IF 2011 was the year of political change in Wales then 2012 must be the year of changing fortunes for the Welsh economy.
The last 12 months in Welsh politics were remarkable. Referenda, Assembly elections, the fall and rise of political careers, a maturing of devolution with new powers for the Welsh Government, and the launch of a commission to examine fiscal devolution and accountability.
If these events are to have real significance outside the political bubbles of Westminster and Cardiff Bay then political differences must be set aside and opportunities seized in the year ahead. The Welsh Government has the powers and the money in 2012 and working with Westminster we can make a real difference.
Wales has two governments working in the national interest, not one. And I do not believe the political divide is so wide that we cannot share common goals - to help people who want to get ahead and who want their children to get ahead, to support those most in need, and to grow the economy so that wealth creation and prosperity spread across Wales. I also do not believe the interests of Wales will be fulfilled in 2012 if the UK and Welsh governments allow a war of attrition and blame to cloud judgment or undermine these shared ambitions.
Our joint and immediate challenge in 2012 must be to tackle the scourge of unemployment. There are signs that the employment market is stabilising but unemployment is still rising. Uncertainty in the global economy reinforces my belief that the interests of our country are best-served when the two governments representing Wales work together to prevent recovery at home being blown off course by events abroad.
Improved training and education - the responsibility of the Welsh Government, for example - will equip young people and job seekers with the skills they need to get into work - while the UK Government’s Work Programme will provide tailored support for those looking for a job.
In 2011 the UK Government signalled its ambition to re-balance the Welsh economy, grow the private sector and shift away from the over-reliance on the public sector, with major investment in infrastructure.
Electrification of the Great Western Main Line to Cardiff and the millions for super-fast broadband will improve connectivity and accessibility from Wales to important markets at home and abroad, while attracting new investment which holds out the potential for jobs growth. In 2012 I am committed to taking this further by pressing the case for electrification of the Valley Lines. Investment such as this will not only modernise the rail network, it also has the potential to unlock opportunities for some of our poorest communities, while attracting investment to grow the private sector.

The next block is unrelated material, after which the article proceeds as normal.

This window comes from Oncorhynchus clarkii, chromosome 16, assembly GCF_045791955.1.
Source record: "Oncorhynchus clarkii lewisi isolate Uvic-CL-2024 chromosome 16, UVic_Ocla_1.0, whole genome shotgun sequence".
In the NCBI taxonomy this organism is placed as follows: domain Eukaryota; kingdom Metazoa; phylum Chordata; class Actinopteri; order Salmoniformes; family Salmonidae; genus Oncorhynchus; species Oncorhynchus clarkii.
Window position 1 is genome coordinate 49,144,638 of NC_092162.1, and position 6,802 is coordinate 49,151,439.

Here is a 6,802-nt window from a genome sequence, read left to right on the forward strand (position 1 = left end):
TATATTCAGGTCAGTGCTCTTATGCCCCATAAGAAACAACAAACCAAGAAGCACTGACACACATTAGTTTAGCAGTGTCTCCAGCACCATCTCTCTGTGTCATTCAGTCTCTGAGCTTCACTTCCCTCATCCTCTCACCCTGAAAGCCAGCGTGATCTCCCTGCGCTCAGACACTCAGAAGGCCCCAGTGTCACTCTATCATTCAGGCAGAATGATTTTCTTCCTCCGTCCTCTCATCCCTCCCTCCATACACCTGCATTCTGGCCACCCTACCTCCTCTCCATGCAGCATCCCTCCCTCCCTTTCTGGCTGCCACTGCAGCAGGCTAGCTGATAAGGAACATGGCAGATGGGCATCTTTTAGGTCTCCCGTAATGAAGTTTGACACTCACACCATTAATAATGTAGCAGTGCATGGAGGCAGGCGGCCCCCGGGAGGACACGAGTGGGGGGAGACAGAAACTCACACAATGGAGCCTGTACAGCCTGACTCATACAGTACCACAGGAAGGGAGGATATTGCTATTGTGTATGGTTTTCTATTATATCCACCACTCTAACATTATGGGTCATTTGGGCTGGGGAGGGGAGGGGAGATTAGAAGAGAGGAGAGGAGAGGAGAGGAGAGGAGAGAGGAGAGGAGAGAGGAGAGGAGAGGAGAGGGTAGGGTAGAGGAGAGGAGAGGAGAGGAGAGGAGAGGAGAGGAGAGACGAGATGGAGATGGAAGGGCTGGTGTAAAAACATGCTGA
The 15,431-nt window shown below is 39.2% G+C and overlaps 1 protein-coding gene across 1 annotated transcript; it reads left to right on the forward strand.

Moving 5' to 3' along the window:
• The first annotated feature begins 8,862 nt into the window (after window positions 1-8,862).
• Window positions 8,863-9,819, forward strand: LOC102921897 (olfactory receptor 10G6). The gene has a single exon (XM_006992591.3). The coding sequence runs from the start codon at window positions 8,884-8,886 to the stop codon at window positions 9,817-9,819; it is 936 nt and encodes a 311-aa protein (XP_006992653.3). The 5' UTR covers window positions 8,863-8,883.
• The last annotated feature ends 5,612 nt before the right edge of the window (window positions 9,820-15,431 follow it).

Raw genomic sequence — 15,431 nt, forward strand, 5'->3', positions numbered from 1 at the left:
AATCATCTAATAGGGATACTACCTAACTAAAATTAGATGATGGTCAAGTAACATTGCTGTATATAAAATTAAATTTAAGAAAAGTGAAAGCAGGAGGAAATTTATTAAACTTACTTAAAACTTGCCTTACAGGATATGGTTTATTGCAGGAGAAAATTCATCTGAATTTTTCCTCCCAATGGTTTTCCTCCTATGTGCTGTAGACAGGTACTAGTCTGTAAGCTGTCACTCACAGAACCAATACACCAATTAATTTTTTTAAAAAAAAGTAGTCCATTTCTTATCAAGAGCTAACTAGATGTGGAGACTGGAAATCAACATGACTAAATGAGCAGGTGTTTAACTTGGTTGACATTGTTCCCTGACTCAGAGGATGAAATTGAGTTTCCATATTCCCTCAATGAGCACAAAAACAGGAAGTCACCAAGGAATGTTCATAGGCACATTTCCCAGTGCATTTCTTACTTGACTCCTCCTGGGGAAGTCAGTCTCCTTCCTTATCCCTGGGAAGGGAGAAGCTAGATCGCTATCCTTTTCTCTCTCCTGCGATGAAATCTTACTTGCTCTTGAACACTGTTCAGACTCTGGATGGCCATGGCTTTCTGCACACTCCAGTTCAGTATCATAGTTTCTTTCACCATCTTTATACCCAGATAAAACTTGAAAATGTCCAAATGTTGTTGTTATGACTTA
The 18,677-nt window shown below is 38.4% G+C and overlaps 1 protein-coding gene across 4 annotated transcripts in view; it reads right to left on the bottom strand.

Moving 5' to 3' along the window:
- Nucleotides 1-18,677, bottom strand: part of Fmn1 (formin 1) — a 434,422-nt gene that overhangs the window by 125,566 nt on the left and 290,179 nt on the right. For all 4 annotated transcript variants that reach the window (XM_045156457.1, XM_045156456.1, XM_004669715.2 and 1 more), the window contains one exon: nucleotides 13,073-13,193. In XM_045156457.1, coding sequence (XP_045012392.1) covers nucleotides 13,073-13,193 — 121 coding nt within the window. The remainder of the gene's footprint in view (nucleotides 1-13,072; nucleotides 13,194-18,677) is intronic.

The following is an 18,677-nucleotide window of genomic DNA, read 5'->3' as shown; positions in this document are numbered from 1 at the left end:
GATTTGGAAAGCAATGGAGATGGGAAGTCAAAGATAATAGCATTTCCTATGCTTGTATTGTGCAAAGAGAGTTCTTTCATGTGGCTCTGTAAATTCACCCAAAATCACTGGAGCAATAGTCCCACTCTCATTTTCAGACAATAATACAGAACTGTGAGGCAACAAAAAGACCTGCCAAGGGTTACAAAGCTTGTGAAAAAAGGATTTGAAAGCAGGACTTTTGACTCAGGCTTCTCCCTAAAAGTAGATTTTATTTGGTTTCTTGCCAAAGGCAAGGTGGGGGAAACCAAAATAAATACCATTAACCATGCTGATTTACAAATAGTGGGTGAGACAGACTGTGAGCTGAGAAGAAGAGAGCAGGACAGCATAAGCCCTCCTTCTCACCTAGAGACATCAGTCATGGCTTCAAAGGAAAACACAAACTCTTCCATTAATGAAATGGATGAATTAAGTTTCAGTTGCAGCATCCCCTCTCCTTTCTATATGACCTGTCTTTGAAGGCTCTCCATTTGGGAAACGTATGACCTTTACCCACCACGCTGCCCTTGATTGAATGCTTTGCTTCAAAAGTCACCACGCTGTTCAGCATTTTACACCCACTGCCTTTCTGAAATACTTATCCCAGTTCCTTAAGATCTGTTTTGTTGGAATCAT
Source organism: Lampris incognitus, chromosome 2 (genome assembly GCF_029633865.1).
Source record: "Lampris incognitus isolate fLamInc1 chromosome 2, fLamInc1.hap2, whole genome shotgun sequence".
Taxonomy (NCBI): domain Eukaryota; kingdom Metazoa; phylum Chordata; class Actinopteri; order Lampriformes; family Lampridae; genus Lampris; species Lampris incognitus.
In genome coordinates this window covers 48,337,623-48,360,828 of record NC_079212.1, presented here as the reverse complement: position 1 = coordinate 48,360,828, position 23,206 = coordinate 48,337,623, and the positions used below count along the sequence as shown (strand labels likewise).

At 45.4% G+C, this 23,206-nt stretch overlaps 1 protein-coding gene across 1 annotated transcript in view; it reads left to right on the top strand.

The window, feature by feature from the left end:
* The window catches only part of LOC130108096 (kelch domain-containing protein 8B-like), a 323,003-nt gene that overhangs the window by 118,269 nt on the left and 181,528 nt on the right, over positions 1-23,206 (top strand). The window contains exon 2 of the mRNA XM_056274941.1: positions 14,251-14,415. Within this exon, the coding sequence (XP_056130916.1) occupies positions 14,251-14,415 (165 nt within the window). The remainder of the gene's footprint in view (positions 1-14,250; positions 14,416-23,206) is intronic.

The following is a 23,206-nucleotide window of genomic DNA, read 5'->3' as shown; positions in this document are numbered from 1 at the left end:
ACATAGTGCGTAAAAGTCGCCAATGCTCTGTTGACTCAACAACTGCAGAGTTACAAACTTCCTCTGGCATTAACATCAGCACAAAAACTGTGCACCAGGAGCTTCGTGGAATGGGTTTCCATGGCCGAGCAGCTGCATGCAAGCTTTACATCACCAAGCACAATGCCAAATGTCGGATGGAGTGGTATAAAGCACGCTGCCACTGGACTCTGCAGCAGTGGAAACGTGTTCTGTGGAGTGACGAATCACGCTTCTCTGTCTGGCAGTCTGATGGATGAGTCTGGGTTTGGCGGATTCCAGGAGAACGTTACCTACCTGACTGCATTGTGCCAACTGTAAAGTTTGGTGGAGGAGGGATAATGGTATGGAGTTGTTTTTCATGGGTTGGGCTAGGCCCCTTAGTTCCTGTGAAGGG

Events such as the London Olympics and Paralympics, and the Queen’s Diamond Jubilee, present real opportunities for Wales in showcasing our country to the world. At a time when we are witnessing a casual drift towards isolationism and separatism they will be clear reminders of the important place Wales has within the Union, and the inter-dependence of the four nations of the United Kingdom. At a time of global economic uncertainty going it alone is a dangerous path to tread.
While the UK Government meets the economic challenges head-on in 2012 the challenge for the Welsh Government is to deliver. Ministers in Cardiff have now had seven months to get to grips with new legislative powers to back up their £15bn budget. So far their legislative programme has been underwhelming. At the end of 2012 the Silk Commission will produce its report into fiscal devolution. By the end of next year we will have a clearer idea about how a new era of accountability for the Welsh Government might develop. This can only be a good thing for Wales as the time of getting on and doing must be paramount in 2012 despite political differences.
I wish everyone in Wales a happy, healthy and prosperous New Year and hope that by working together we can make a real and positive difference in 2012.